1. Patients frequently confuse candidiasis with the more common but less notorious bacterial vaginosis. A 2002 study in the Journal of Obstetrics and Gynecology found that only one-third of those women who were self-treating for candidiasis actually had a yeast infection.
2. Many patients are unclear on whether vaginal candidiasis is a sexually transmitted infection. Reassure them that it’s not generally an STI, but a permanent resident of the human body that can proliferate and cause symptoms under certain circumstances, such as high heat and humidity. Patients are often surprised to learn that the same pathogen causes infant diaper rash.
3. Among asymptomatic women, about one in five will show the presence of candida on a high vaginal swab. That doesn’t mean they need treatment.
4. Treating a patient’s partner won’t prevent recurrence of candidiasis, but that’s no reason not to do it.
5. Recurrent candida may be a sign of a compromised immune system. AIDS, cancer treatment or organ transplant can leave the patient vulnerable to yeast infection. Immunocompromised patients are far more likely to develop the dangerous systemic infection candidemia. Other conditions linked to candidiasis are mononucleosis, nutrient deficiency, steroid use, antibiotic use and stress.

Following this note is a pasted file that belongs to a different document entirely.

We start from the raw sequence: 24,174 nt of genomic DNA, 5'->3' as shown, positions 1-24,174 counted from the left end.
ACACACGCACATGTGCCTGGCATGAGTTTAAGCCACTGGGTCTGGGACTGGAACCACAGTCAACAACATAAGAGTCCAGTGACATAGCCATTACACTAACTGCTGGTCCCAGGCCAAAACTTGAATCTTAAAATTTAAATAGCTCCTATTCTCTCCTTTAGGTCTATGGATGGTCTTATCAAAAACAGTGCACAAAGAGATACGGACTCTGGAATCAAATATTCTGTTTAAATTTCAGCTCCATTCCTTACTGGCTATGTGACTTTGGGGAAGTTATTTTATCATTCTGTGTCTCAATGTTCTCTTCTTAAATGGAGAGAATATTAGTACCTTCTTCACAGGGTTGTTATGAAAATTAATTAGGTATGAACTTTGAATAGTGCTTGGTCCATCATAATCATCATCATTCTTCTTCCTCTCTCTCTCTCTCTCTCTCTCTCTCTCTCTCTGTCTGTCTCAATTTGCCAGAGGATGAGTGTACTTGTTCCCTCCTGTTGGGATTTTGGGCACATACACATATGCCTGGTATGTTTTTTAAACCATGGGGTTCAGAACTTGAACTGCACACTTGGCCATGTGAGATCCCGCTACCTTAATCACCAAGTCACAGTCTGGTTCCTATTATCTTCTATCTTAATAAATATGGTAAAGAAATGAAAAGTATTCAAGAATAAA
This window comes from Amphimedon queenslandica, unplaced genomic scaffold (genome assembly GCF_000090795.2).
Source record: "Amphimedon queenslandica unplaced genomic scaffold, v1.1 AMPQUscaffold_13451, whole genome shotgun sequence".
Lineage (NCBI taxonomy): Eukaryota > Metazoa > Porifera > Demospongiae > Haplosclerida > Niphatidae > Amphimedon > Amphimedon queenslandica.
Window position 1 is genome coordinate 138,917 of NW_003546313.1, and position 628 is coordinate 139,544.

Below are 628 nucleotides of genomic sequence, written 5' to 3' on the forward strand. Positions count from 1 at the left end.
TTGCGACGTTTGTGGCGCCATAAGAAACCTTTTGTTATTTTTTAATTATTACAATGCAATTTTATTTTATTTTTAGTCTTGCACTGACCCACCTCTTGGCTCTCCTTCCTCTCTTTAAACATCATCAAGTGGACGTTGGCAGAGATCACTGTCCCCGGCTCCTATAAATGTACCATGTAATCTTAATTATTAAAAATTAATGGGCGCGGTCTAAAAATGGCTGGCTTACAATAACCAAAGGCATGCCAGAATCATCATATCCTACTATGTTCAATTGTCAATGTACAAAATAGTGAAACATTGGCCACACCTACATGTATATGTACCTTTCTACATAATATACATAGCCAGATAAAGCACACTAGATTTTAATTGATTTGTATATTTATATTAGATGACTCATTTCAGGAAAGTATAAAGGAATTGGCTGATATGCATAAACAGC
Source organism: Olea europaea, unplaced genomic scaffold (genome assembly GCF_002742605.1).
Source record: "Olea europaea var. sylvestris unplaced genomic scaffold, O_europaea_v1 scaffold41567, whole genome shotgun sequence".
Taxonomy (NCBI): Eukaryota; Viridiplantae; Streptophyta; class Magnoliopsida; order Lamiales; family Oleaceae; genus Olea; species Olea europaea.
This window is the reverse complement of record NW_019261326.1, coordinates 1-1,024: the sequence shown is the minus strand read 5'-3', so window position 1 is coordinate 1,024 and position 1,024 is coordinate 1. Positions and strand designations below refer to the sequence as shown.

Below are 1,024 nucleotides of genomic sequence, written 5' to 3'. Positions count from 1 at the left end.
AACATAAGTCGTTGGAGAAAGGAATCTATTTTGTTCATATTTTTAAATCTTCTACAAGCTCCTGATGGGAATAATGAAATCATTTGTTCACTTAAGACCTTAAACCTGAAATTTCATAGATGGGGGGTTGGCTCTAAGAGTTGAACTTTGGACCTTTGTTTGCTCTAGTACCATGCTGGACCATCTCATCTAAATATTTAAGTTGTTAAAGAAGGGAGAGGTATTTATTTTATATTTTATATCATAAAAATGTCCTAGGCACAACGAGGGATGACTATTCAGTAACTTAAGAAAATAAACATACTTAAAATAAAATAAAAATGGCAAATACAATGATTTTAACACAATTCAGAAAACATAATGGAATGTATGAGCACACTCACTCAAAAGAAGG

6. Vaginal yeast infections typically resolve after a single dose of oral fluconazole. The drug can be taken weekly in the case of recurrent disease. Be aware, however, that candida can develop resistance to the medicines used to treat it.
7. Suppressing ovulation may help, but stick with a progestin-only method, as estrogen may encourage candida’s spread.
8. About one infection in 10 is caused by a species other than Candida albicans. These types are more likely to resist the “-azole” drugs. They may prove more vulnerable to vaginal nystatin.
9. It’s never safe to assume that a vaginal infection is candidiasis, no matter how closely it matches the classic symptoms of pruritis, discharge, etc. Many other conditions can produce similar symptoms, including herpes and dermatitis caused by incontinence.
10. That said, in a patient whose sexual history suggests very low risk for STIs, it’s generally safe to begin treatment for candidiasis without awaiting test results. But early follow-up is vital to ensure it’s working. If it isn’t, reconsider the diagnosis.